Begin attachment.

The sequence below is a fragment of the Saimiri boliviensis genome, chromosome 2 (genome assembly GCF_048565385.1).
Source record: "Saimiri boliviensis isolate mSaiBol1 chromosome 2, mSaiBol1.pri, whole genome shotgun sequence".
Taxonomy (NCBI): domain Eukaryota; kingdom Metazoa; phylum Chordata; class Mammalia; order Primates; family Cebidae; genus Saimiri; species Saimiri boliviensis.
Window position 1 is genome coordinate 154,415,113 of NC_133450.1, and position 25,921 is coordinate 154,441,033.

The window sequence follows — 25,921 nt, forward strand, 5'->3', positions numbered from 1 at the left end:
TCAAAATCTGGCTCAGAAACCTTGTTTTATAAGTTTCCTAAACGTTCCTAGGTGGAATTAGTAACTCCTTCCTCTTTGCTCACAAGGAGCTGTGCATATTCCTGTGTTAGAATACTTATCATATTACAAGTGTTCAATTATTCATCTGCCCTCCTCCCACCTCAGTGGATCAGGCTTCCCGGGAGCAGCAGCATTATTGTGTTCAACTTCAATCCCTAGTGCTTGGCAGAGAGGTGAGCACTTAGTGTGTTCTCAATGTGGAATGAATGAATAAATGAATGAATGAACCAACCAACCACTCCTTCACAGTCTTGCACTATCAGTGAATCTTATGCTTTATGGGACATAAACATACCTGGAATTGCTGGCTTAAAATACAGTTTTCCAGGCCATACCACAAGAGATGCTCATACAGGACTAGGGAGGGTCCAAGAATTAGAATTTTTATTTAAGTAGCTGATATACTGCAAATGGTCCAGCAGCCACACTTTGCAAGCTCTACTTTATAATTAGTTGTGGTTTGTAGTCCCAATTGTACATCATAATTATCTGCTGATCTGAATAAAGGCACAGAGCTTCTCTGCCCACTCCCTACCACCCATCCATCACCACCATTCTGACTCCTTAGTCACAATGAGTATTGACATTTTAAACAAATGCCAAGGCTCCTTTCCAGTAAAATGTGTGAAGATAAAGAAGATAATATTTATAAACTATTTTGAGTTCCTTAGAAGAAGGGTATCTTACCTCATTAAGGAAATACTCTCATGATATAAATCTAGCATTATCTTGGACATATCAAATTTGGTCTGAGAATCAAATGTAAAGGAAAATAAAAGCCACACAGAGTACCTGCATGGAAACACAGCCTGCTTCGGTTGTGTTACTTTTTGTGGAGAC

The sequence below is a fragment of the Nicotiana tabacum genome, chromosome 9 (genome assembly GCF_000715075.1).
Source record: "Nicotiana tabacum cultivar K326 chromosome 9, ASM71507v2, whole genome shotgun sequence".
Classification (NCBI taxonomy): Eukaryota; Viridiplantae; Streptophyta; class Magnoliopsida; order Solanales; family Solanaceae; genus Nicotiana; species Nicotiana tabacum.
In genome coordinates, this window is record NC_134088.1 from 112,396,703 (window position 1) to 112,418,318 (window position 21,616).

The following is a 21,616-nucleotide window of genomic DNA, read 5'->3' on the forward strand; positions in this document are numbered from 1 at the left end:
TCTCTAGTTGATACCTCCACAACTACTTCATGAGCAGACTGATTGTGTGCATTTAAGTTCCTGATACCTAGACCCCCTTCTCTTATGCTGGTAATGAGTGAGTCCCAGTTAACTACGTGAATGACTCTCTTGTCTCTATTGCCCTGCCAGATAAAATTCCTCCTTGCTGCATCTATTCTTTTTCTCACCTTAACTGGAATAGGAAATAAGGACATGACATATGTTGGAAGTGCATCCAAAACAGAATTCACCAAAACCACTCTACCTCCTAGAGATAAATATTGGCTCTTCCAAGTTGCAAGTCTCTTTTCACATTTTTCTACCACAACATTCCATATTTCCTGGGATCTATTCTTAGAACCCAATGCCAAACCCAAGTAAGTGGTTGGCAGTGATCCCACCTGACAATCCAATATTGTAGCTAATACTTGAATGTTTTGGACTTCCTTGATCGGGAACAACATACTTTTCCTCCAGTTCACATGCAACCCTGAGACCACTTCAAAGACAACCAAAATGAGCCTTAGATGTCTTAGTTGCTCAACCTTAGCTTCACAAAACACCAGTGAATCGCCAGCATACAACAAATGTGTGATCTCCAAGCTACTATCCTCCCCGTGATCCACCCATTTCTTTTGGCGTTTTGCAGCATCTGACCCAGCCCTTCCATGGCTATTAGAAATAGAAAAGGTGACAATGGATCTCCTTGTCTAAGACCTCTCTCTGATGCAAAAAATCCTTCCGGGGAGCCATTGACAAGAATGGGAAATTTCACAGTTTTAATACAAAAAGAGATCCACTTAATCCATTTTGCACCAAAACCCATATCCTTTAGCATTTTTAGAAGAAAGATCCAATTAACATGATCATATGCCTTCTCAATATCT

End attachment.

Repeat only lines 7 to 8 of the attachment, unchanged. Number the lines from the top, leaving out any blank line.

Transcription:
The sequence below is a fragment of the Nicotiana tabacum genome, chromosome 9 (genome assembly GCF_000715075.1).
Source record: "Nicotiana tabacum cultivar K326 chromosome 9, ASM71507v2, whole genome shotgun sequence".